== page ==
Who are 'The People' in the Populist Rhetoric? The Case of the 'Front National' (FN) and the 'Freiheitliche Partei Österreichs' (FPÖ)

National Identity
François Debras
Université de Liège
François Debras
Université de Liège

For a few years now, the “Front national” (FN) in France presents itself as the “defender of the people” and “guarantor of his interests”. In 2017, the campaign slogan of Marine Le Pen, party leader and candidate in the presidential election, is “in the name of the people”. In Austria, the “Freiheitliche Partei Österreichs” (FPÖ) presents itself as the “voice of the oppressed majority”. For several years now, the party claims for “a direct democracy in order to let the people speak”. These elements lead us to question the notion of “people”. How to define the “people”? What reality does it refer to? What are the underlying political and ideological issues?

Firstly, to answer this question, we propose to clarify the notion of “the people” in the populist rhetoric (Conovan, 1981). If the FN and the FPÖ are often described as “far-right parties”, for many scholars they’re also referred to “populist parties” (Surel, 2002 – Lecoeur, 2003 – Carter 2005 - Wieviorka, 2013 – Moreau 2016). Thereby, we need to explain these terms. Secondly, our work will analyse the political discourse of the FN and the FPÖ. Our attention will be focused on theirs political programs and oral communications from theirs principal representatives. This analysis is discursive. We don’t work on actions carried out by party’s partisans (parliamentary work, actions in local authorities, etc.).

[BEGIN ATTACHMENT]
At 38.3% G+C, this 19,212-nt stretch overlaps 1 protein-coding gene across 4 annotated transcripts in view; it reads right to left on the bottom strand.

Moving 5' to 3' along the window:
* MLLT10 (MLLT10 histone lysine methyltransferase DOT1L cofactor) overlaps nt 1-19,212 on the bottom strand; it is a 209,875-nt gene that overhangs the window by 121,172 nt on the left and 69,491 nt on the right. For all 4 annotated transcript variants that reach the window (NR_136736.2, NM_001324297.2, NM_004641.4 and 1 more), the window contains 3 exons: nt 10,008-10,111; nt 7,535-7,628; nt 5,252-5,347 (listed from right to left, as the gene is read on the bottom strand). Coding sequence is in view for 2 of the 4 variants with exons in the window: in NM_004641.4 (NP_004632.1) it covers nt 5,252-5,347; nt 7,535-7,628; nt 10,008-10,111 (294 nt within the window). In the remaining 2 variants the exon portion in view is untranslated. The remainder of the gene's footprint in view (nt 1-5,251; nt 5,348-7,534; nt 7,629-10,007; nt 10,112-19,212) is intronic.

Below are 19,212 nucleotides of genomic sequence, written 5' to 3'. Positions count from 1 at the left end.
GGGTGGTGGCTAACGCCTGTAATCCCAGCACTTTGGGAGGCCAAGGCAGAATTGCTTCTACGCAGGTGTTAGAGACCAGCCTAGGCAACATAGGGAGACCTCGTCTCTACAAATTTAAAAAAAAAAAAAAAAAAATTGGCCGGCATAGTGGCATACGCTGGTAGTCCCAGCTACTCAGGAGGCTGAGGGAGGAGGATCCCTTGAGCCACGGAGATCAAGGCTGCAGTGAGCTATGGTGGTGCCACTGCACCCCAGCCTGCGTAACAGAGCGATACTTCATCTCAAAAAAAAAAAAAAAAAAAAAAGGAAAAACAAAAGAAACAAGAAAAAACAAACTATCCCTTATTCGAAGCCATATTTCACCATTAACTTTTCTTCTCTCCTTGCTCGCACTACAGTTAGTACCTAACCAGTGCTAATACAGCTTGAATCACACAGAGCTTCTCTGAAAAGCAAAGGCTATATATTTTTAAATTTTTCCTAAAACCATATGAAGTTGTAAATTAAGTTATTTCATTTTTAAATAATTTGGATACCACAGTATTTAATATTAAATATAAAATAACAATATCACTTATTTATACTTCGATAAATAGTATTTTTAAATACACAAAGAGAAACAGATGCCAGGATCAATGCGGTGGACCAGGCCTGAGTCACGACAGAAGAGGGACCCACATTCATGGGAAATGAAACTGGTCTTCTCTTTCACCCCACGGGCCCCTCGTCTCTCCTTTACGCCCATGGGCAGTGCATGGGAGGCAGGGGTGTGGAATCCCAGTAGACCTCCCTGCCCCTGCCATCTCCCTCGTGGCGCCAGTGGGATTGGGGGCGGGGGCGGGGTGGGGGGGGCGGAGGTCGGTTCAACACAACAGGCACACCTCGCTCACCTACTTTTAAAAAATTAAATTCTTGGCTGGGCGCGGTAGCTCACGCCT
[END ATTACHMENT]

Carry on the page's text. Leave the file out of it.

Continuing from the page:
We observe that the rhetoric from both parties is structured around two dichotomies: 1) the removal of social boundaries in favor of a people / elite opposition (Jamin; 2009; 2016); 2) the affirmation of cultural boundaries in favor of a natives / foreigners opposition (Camus, 2016). We will explain why theses notions of social and cultural boundaries have a prominent place in the rhetoric according to the populist theory. The desire to eliminate the first allows us to identify at least two issues: sovereignty and unity. The affirmation of cultural boundaries illustrates a third issue, the search for national identity (Deleersnijder, 2014 – Monzat 2011).

To conclude, we will return to the classification of the “Front National” and the “Freiheitliche Partei Österreichs” as “right-wing-populist” parties. Ultimately, we will answer our question about who is “the people” in the populist rhetoric and show how it responds to a feeling of uneasiness within the society and, more generally, within Western democracies (Ivaldi 2014 - Deleersnijder 2014).
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